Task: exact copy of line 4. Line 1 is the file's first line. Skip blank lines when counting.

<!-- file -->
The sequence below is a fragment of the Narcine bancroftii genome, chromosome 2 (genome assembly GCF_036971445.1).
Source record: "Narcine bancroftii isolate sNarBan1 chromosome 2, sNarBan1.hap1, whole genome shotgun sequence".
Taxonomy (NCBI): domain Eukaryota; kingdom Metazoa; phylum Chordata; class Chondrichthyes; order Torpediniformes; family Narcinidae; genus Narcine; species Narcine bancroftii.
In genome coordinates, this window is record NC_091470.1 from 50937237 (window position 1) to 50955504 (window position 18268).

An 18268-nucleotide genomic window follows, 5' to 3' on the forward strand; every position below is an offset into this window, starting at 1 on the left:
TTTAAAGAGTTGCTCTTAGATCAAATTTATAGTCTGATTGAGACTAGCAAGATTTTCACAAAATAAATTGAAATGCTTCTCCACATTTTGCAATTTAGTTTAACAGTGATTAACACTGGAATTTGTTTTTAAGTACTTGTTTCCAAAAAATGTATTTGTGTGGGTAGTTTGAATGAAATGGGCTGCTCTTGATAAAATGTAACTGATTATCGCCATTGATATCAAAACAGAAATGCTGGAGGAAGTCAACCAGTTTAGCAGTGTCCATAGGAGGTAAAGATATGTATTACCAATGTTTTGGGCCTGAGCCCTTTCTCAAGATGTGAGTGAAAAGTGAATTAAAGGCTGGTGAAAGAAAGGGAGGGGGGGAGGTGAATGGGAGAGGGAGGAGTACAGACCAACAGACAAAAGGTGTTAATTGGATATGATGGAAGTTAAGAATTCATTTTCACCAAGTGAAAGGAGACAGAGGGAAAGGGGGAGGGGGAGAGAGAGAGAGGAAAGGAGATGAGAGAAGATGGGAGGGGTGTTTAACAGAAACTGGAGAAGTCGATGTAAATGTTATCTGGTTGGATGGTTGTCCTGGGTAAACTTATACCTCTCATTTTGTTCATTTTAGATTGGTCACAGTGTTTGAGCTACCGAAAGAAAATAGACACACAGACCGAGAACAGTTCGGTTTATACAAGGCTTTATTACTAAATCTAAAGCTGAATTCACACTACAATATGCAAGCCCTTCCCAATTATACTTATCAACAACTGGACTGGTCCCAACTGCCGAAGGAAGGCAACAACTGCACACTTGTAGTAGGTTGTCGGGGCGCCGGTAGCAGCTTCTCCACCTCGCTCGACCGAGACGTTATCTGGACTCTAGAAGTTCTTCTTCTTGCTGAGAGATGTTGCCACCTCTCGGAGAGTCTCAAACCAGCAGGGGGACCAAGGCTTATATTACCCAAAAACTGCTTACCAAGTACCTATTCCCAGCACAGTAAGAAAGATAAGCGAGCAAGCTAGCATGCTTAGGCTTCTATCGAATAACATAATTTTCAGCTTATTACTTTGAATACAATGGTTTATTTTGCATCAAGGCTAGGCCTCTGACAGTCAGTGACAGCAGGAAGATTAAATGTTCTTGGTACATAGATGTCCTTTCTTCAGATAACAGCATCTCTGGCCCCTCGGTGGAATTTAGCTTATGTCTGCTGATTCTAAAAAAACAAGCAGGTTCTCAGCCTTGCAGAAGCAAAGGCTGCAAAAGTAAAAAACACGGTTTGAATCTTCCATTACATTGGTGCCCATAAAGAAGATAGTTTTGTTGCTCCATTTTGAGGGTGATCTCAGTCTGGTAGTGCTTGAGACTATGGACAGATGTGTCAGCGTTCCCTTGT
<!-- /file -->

In genome coordinates, this window is record NC_091470.1 from 50937237 (window position 1) to 50955504 (window position 18268).